Emergency response moves to recovery in Townsville
8 February 2019
With three of the four Townsville evacuation centres now closed, and more and more people able to return to their homes, The Salvation Army’s response has shifted to recovery mode in North Queensland.
“Slowly people are starting to be able to go home,”said Queensland Divisional Commander, Lieutenant-Colonel David Godkin. “But some of them are going back and having a look and realising that they can’t live there. The Salvation Army is moving into its recovery phase of assistance where we will work with those people to try and find some accommodation for them until their homes can be fixed up.”
The Salvation Army will have a presence in recovery centres being set up across Townsville, including what’s being called a “mega-hub”at Townsville Stadium.
The Salvation Army will now work with other agencies to provide financial support, counselling and case management to support each individual and family on their journey of recovery.
Earlier this week, Lieut-Colonel Godkin met Prime Minister Scott Morrison, who was touring flood-affected areas. “He was the local member when I was at Menai Salvation Army [in southern Sydney] and he spotted me and came over and shook my hand and thanked me for what The Salvation Army is doing.”
Today, The Salvation Army held a media conference in Townsville to officially launch its emergency appeal in partnership with Woolworths. As well as The Salvation Army’s immediate release of $1 million to the front line to assist flood-affected residents, Woolworths has donated $250,000 and the Queensland Government has committed $50,000.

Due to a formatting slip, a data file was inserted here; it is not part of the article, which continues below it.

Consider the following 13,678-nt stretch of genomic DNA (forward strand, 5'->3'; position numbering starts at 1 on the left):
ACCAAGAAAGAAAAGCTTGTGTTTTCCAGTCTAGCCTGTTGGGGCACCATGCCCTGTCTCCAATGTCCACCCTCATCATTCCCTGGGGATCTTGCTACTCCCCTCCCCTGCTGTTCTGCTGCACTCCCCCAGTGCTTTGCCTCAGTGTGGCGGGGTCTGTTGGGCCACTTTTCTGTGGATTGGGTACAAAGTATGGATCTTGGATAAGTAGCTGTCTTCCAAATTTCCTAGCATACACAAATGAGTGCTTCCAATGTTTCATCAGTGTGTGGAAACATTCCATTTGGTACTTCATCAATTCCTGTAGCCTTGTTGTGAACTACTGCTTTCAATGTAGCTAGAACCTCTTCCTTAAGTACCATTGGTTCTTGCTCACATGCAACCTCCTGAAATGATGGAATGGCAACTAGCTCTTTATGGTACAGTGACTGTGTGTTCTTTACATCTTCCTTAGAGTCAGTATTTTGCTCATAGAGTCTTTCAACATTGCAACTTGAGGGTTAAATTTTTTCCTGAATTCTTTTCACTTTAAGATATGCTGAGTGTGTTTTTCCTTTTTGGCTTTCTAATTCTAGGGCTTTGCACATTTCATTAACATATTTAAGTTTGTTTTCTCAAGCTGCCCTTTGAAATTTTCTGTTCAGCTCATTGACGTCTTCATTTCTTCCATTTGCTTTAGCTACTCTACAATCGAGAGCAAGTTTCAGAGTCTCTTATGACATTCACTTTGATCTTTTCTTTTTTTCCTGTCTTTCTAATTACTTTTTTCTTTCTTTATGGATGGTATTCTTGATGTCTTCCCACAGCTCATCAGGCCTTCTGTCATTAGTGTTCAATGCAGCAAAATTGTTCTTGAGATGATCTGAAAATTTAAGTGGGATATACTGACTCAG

Local Salvation Army personnel and volunteers had another well-deserved rest today, while Salvation Army Emergency Services (SAES) teams from areas such as Fassifern, Caloundra and Gladstone manned evacuation centres. A team from Cairns is expected to arrive in Townsville tomorrow.
“They’ve been brilliant, everyone’s just been amazing. The Salvation Army here has a great relationship with the other agencies ... it’s like one big family here, we’re all working for the same purpose,”said Lieut-Colonel Godkin.
Stories are starting to emerge from interactions with people who stayed in the evacuation centres. Townsville Faithworks Salvation Army soldier Zoeanne Elliott visited an evacuation centre with her children from Friday to Monday, armed with a bunch of board games.
“Having three children at home bored and with an undefined time frame of when they were going to be going back to school, we armed ourselves with a game of Cluedo and we went to an evacuation centre,”she said. It didn’t take long before her children had befriended the kids at the centre and they were playing happily while Zoeanne was able to chat, listen and care for the parents.
“Families were uncertain of what they were going back to,” she added. “One family had the lower storey of their house completely affected. They’ve got cupboards floating in water, there’s going to be sewage in the water, so the house is unliveable for some time. Every emotion that you could think of was there because nobody knew what was happening.”
Zoeanne couldn’t assist full-time with the SAES team, even though she is trained to do so, because she had her children with her. But the simple act of attending the evacuation centre every day with board games and a willingness to hold babies, listen to stories and assist where she could, was her way of showing God’s love.
“What’s come out of it is a friendship [with some families] that was forged out of one of the most tumultuous times of their life.”